Chicago Cubs 2016 NL Central Championship Gear

kris bryant cubs watchingThe Players Association has long rattled sabers about what they term service time manipulation regarding young players. You know the drill: ostensibly for baseball reasons, but almost certainly partly for financial reasons, teams keep players in the minor leagues longer than they might otherwise in order to gain an extra year of control or to avoid higher costs in arbitration.

With a free agency system, there will always be a cutoff. And when there’s a cutoff, teams will do a dance.

Unfortunately for the Chicago Cubs, the MLBPA decided their dance with Kris Bryant – which left him a day short of a full service year in 2015 – was one step too many.

Jeff Passan reports that a grievance has been filed against the Cubs, either by or on behalf of Kris Bryant. If the grievance went the players’ way, Bryant would presumably be credited with a full year of service time in 2015, and would thus be eligible for free agency after the 2020 season, instead of his presently-scheduled free agency after 2021. It could mean a huge, huge financial difference for Bryant. And it could mean having to lose one of their best players in his prime a year early for the Cubs.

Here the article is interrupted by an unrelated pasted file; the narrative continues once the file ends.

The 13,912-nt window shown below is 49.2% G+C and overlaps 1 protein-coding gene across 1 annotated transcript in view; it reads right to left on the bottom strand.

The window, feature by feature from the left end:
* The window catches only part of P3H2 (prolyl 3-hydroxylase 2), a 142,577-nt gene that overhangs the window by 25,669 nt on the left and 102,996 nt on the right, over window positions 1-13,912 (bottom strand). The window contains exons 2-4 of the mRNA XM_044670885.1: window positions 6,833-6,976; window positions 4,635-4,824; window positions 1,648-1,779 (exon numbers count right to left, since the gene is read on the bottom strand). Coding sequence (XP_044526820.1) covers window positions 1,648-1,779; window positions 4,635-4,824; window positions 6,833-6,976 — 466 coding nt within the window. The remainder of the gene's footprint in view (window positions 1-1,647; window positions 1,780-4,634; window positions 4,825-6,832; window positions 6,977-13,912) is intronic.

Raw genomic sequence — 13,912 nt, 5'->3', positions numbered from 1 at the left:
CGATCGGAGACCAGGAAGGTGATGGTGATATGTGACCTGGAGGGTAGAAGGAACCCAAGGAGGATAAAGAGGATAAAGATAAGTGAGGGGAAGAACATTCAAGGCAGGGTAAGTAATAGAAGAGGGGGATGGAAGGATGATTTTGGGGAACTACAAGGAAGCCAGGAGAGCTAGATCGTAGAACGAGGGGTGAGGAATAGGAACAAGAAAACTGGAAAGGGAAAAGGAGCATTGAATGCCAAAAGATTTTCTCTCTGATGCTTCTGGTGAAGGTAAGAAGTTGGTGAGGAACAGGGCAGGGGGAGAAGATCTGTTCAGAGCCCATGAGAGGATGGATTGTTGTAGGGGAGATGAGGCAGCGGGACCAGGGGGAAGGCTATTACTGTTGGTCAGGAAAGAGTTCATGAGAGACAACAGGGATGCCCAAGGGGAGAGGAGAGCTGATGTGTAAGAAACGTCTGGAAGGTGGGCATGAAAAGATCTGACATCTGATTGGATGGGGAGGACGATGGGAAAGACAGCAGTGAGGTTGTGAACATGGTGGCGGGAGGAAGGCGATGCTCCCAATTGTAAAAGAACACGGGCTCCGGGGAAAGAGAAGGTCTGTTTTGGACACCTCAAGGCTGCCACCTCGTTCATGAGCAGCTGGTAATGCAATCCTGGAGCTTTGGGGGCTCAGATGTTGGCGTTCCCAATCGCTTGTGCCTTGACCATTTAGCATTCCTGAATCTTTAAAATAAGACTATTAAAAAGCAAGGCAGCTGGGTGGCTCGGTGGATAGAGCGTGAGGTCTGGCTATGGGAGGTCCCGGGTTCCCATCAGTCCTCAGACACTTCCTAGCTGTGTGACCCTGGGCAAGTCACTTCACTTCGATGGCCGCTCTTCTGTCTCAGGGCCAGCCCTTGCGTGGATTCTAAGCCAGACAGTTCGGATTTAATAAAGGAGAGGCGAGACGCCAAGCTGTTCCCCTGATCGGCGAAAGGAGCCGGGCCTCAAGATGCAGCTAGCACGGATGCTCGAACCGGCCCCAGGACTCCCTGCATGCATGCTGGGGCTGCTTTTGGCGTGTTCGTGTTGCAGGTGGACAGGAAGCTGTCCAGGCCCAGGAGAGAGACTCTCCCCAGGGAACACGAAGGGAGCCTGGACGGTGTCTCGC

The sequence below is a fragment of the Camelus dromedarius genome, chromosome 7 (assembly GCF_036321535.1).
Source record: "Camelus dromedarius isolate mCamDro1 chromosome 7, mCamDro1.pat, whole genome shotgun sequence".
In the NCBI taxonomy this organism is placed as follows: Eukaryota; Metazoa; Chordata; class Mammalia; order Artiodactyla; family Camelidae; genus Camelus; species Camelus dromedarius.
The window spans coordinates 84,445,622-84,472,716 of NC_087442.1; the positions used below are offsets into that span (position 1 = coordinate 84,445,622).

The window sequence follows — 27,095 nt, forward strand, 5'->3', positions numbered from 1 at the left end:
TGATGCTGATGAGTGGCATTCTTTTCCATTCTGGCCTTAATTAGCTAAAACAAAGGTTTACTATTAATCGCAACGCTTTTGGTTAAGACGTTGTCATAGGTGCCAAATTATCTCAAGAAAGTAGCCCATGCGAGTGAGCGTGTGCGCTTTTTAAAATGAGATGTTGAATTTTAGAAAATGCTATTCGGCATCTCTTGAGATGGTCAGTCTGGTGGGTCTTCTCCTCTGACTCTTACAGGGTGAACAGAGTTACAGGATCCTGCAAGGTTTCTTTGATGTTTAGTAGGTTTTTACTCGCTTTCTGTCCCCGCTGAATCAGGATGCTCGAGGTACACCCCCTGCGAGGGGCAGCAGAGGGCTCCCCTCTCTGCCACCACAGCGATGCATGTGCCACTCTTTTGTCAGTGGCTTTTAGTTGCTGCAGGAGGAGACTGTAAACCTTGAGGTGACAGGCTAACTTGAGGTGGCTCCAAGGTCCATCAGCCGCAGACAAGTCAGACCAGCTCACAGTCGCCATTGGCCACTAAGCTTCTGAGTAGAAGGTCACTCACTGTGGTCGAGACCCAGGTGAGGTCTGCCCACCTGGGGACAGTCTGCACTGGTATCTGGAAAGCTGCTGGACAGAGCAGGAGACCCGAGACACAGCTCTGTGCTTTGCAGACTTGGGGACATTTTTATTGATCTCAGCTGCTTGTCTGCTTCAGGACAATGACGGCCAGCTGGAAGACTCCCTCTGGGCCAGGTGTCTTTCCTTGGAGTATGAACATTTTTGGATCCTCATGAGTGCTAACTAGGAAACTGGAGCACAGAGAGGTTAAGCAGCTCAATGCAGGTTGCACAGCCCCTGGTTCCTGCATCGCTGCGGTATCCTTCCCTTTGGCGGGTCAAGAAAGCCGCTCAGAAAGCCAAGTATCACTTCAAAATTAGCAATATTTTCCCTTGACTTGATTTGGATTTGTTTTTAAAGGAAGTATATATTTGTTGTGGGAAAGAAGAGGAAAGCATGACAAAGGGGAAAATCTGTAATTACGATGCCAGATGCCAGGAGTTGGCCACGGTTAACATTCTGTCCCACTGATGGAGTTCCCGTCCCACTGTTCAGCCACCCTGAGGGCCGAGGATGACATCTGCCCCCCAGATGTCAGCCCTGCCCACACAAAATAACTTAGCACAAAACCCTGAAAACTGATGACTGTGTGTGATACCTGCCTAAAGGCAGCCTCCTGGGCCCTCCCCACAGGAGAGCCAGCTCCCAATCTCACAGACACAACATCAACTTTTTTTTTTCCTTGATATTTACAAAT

If you’ll recall, this has been on the table for quite a while, and we most recently discussed it back in April. Bryant’s agent, Scott Boras, had a very public war of words with Cubs President Theo Epstein back in Spring Training, with the MLBPA chastising the Cubs, and the Commissioner seeming to chastise the MLBPA. If you want the deep dive on these issues, I highly recommend reading those posts. Together, they cover what you need to know. The only factual element I’d add here is that, while Bryant wound up a suspicious ONE day short of a full service year, you have to remember the context of his call-up: both Tommy La Stella and Mike Olt had been hurt in the first week and a half of the season, and the Cubs were scrambling at third base.

Also, keep in mind that this is all coming against the backdrop of a new CBA, which is presently being negotiated to replace the one that expires after 2016. Bryant and the Cubs (together with Maikel Franco, who is also in Yahoo’s report) just became instrumental elements of that negotiation, like it or not.

Now we await a resolution.

Hopefully this won’t actually reach an arbitrator and turn ugly, because for now, it’s easy enough to keep things neutral: Bryant is doing his part for his union (because he’s the *perfect* case to take on this issue), and the Cubs were simply doing what they deemed best for the organization (and something that *all* organizations due). Neither of them has to be the “bad” guy in this situation. It’s just a system that encourages this kind of thing, and it needs to be further negotiated. So, now it will be.

UPDATE: A for what it’s worth from Cubs GM Jed Hoyer:

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